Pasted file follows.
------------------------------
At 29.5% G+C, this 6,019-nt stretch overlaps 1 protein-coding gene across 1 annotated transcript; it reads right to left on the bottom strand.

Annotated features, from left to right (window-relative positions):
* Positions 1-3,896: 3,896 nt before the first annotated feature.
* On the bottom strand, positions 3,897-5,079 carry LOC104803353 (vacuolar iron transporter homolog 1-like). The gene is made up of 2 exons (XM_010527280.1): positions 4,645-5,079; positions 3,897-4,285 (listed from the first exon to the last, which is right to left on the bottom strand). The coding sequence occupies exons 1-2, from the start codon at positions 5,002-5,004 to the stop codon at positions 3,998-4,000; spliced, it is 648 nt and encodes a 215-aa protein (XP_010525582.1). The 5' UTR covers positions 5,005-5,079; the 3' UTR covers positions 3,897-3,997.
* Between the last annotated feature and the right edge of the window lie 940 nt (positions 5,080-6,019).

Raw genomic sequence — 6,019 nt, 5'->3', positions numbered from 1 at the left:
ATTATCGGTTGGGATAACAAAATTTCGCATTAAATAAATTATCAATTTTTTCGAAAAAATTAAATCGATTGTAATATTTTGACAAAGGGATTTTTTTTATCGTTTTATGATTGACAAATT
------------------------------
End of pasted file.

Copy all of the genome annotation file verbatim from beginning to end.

At 29.5% G+C, this 6,019-nt stretch overlaps 1 protein-coding gene across 1 annotated transcript; it reads right to left on the bottom strand.

Annotated features, from left to right (window-relative positions):
* Positions 1-3,896: 3,896 nt before the first annotated feature.
* On the bottom strand, positions 3,897-5,079 carry LOC104803353 (vacuolar iron transporter homolog 1-like). The gene is made up of 2 exons (XM_010527280.1): positions 4,645-5,079; positions 3,897-4,285 (listed from the first exon to the last, which is right to left on the bottom strand). The coding sequence occupies exons 1-2, from the start codon at positions 5,002-5,004 to the stop codon at positions 3,998-4,000; spliced, it is 648 nt and encodes a 215-aa protein (XP_010525582.1). The 5' UTR covers positions 5,005-5,079; the 3' UTR covers positions 3,897-3,997.
* Between the last annotated feature and the right edge of the window lie 940 nt (positions 5,080-6,019).

Raw genomic sequence — 6,019 nt, 5'->3', positions numbered from 1 at the left:
ATTATCGGTTGGGATAACAAAATTTCGCATTAAATAAATTATCAATTTTTTCGAAAAAATTAAATCGATTGTAATATTTTGACAAAGGGATTTTTTTTATCGTTTTATGATTGACAAATT